AMES, Iowa -- Iowa State University's materials science program started with a 1906 directive from the Iowa Legislature to establish a course "of practical and scientific instruction and investigation in the art of clay working and ceramics."
And so the Iowa State College of Agriculture and Mechanic Arts set about teaching students, conducting research and otherwise helping Iowa's brick, tile and cement industries.
A century later the work of Iowa State's Department of Materials Science and Engineering has evolved to include high-tech research in advanced materials, informatics and nanotechnologies. But much of that work has the same practical, real-world application as the projects of 100 years ago.
A few examples:
- Brian Gleeson, a professor of materials science and engineering, and Daniel Sordelet, a scientist at the Department
of Energy's Ames Laboratory, won a prestigious 2005 R&D 100 Award for a coating made from a platinum-modified
nickel and aluminum alloy. That coating helps turbine blades hold up to the heat of jet engines.
- Vladimir Tsukruk, a professor of materials science and engineering, is working to develop tiny and lightweight
sensors using nanomembranes just a few billionths of a meter thick. Potential applications of the technology include
thermal, acoustic and chemical microsensors.
- Vitalij Pecharsky, a professor of materials science and engineering, is looking for a way to make hydrogen-powered
vehicles a reality. The problem is storing hydrogen fuel. A vehicle can't carry enough compressed hydrogen gas to get
very far. Pecharsky is looking for a hydrogen-rich solid fuel.
"From its beginnings as a program focusing largely on ceramics and the large brick and tile industry in Iowa to its modern day role developing groundbreaking new materials, this department has excelled in every way -- in the quality of its teaching programs, in its research accomplishments, and in the development and application of modern technology," wrote Iowa State President Gregory Geoffroy in a letter to the department's faculty and staff.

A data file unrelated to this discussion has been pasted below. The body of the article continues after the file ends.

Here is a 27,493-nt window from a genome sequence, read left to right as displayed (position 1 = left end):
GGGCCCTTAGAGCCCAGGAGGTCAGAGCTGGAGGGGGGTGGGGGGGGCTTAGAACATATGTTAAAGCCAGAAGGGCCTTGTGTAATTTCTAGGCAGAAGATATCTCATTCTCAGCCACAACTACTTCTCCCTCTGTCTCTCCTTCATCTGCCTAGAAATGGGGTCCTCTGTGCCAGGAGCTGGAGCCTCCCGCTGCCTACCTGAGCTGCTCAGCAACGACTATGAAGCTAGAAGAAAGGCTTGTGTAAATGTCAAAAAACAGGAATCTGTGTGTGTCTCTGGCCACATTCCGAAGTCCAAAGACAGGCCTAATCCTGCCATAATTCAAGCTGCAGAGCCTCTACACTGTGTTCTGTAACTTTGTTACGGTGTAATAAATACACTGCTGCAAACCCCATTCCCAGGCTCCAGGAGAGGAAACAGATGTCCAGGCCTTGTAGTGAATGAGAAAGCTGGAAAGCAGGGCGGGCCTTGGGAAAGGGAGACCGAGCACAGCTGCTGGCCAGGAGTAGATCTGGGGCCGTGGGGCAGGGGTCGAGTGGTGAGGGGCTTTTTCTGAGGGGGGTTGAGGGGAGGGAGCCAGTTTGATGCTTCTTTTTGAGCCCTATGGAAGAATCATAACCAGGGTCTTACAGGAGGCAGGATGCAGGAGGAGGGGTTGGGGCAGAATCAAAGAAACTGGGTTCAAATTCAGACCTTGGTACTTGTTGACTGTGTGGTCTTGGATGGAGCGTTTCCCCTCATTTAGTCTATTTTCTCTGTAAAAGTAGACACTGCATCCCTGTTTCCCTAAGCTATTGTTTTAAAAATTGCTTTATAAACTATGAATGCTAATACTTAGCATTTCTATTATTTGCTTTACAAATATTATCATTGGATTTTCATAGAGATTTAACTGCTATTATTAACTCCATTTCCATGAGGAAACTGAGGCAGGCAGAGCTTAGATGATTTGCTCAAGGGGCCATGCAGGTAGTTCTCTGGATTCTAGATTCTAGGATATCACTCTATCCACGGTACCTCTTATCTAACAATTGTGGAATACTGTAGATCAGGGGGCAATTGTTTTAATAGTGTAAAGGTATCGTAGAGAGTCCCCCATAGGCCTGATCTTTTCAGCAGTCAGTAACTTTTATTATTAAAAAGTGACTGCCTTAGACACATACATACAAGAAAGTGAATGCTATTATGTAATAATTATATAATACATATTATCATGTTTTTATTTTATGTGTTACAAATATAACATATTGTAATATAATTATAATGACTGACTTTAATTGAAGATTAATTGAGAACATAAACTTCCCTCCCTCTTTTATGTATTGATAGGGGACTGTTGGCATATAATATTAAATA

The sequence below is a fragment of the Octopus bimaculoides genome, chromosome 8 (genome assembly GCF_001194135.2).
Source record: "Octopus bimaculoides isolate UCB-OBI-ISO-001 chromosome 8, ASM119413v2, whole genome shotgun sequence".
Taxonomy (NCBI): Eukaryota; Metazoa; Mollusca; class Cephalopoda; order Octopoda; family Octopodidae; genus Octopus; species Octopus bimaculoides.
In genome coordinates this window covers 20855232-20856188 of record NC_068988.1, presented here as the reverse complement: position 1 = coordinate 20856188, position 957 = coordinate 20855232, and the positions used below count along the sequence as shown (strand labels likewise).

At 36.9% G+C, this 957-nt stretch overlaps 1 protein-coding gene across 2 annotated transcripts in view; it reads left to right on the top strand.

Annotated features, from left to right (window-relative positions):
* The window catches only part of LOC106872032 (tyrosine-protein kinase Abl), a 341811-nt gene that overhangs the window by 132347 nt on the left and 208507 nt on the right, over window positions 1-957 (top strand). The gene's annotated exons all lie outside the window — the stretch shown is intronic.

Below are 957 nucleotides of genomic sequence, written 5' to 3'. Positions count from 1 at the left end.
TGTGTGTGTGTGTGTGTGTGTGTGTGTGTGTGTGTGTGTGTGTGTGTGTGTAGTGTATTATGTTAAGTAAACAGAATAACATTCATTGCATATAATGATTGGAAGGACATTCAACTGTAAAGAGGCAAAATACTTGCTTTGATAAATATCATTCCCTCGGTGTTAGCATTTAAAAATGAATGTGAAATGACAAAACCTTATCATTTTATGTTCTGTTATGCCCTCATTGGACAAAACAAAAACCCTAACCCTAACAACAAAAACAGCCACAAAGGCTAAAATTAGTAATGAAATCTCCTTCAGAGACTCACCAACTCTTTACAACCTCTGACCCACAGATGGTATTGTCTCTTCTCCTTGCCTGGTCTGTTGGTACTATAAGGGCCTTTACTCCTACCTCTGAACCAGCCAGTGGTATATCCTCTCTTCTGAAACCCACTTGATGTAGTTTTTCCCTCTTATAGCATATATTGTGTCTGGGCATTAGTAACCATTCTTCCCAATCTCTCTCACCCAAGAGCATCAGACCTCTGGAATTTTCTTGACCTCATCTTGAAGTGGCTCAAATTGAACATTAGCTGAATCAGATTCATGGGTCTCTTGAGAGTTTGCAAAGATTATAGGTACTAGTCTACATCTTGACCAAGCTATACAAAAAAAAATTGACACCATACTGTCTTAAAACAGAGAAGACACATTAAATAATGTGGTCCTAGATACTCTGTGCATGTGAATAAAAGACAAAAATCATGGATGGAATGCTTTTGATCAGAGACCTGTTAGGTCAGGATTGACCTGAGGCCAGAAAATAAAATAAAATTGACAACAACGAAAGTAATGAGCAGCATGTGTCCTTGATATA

Mark Kushner, the dean of Iowa State's College of Engineering, said he expects the department's faculty, staff and graduates will keep on developing and applying modern technology.
"From nondestructive evaluation to superhard alloys, evidence of their contributions is all around us," Kushner said. "I have every expectation the department will continue to be a source of innovation in developing the materials and techniques that will improve the quality of life worldwide."
Mufit Akinc, professor and chair of Materials Science and Engineering, likes to point out some of the numbers that define the department: It is one of the smallest departments in the College of Engineering but last fiscal year it attracted about $17 million in research funding, about one-third of the college's research dollars. Four of the department's faculty members have been named distinguished professors. The faculty's teaching evaluations average 4.1 to 4.2 on a scale of 5. And the department's enrollment is about 180 undergraduate students, 90 graduate students and 10 post-doctoral students.
But there's one number the department needs to work on, Akinc said. The department doesn't have a single endowed chair or professorship to help it retain and attract outstanding faculty.
Even so, he's excited about what the department's faculty members have been doing for their students.
Akinc teaches an orientation course to the department's freshmen, students "who don't know what materials science is all about," he said. "But four years later when we see them at graduation they are challenging us on scientific and engineering topics. That is a tremendous achievement for them and for us."
The department will celebrate its centennial with the theme, "Making Materials Matter for 100 Years." The celebration includes a distinguished lecture series, two symposia, activities during Iowa State's spring VEISHEA celebration and an awards banquet.